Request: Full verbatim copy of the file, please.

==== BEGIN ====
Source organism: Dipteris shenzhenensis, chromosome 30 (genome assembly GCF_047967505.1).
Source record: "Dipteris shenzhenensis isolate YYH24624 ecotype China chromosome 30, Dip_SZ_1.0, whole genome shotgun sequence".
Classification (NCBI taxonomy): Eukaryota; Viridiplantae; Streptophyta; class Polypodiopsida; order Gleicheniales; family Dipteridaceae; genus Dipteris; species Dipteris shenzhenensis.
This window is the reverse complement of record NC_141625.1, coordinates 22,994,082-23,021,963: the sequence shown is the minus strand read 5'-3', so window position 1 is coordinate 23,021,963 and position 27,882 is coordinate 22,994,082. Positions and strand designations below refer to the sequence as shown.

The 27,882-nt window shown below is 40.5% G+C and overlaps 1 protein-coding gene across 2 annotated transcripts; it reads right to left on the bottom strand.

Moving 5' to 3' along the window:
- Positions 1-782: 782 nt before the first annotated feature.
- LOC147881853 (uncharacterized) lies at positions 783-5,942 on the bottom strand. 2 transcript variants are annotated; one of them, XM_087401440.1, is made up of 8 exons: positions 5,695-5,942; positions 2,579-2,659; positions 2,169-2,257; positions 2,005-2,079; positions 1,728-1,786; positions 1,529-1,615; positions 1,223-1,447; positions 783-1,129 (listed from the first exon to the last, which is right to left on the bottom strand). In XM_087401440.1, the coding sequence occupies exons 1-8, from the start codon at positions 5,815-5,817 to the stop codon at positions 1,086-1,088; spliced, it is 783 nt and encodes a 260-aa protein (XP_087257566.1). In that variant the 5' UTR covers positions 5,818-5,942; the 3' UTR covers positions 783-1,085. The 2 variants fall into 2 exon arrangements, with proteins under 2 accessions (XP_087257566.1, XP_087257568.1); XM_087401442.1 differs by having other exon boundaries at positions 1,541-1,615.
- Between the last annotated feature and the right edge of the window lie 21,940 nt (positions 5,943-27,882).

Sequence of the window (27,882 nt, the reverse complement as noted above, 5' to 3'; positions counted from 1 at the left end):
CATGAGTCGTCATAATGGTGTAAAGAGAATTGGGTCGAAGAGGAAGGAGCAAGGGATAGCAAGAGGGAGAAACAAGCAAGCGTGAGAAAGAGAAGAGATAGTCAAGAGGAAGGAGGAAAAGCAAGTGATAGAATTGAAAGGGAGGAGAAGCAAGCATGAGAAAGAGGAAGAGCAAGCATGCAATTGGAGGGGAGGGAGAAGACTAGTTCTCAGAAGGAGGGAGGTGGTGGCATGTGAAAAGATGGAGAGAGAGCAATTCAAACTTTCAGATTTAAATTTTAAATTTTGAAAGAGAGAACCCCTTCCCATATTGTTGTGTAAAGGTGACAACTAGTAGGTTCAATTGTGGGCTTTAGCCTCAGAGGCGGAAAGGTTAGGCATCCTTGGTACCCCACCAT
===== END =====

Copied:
Source organism: Dipteris shenzhenensis, chromosome 30 (genome assembly GCF_047967505.1).
Source record: "Dipteris shenzhenensis isolate YYH24624 ecotype China chromosome 30, Dip_SZ_1.0, whole genome shotgun sequence".
Classification (NCBI taxonomy): Eukaryota; Viridiplantae; Streptophyta; class Polypodiopsida; order Gleicheniales; family Dipteridaceae; genus Dipteris; species Dipteris shenzhenensis.
This window is the reverse complement of record NC_141625.1, coordinates 22,994,082-23,021,963: the sequence shown is the minus strand read 5'-3', so window position 1 is coordinate 23,021,963 and position 27,882 is coordinate 22,994,082. Positions and strand designations below refer to the sequence as shown.

The 27,882-nt window shown below is 40.5% G+C and overlaps 1 protein-coding gene across 2 annotated transcripts; it reads right to left on the bottom strand.

Moving 5' to 3' along the window:
- Positions 1-782: 782 nt before the first annotated feature.
- LOC147881853 (uncharacterized) lies at positions 783-5,942 on the bottom strand. 2 transcript variants are annotated; one of them, XM_087401440.1, is made up of 8 exons: positions 5,695-5,942; positions 2,579-2,659; positions 2,169-2,257; positions 2,005-2,079; positions 1,728-1,786; positions 1,529-1,615; positions 1,223-1,447; positions 783-1,129 (listed from the first exon to the last, which is right to left on the bottom strand). In XM_087401440.1, the coding sequence occupies exons 1-8, from the start codon at positions 5,815-5,817 to the stop codon at positions 1,086-1,088; spliced, it is 783 nt and encodes a 260-aa protein (XP_087257566.1). In that variant the 5' UTR covers positions 5,818-5,942; the 3' UTR covers positions 783-1,085. The 2 variants fall into 2 exon arrangements, with proteins under 2 accessions (XP_087257566.1, XP_087257568.1); XM_087401442.1 differs by having other exon boundaries at positions 1,541-1,615.
- Between the last annotated feature and the right edge of the window lie 21,940 nt (positions 5,943-27,882).

Sequence of the window (27,882 nt, the reverse complement as noted above, 5' to 3'; positions counted from 1 at the left end):
CATGAGTCGTCATAATGGTGTAAAGAGAATTGGGTCGAAGAGGAAGGAGCAAGGGATAGCAAGAGGGAGAAACAAGCAAGCGTGAGAAAGAGAAGAGATAGTCAAGAGGAAGGAGGAAAAGCAAGTGATAGAATTGAAAGGGAGGAGAAGCAAGCATGAGAAAGAGGAAGAGCAAGCATGCAATTGGAGGGGAGGGAGAAGACTAGTTCTCAGAAGGAGGGAGGTGGTGGCATGTGAAAAGATGGAGAGAGAGCAATTCAAACTTTCAGATTTAAATTTTAAATTTTGAAAGAGAGAACCCCTTCCCATATTGTTGTGTAAAGGTGACAACTAGTAGGTTCAATTGTGGGCTTTAGCCTCAGAGGCGGAAAGGTTAGGCATCCTTGGTACCCCACCAT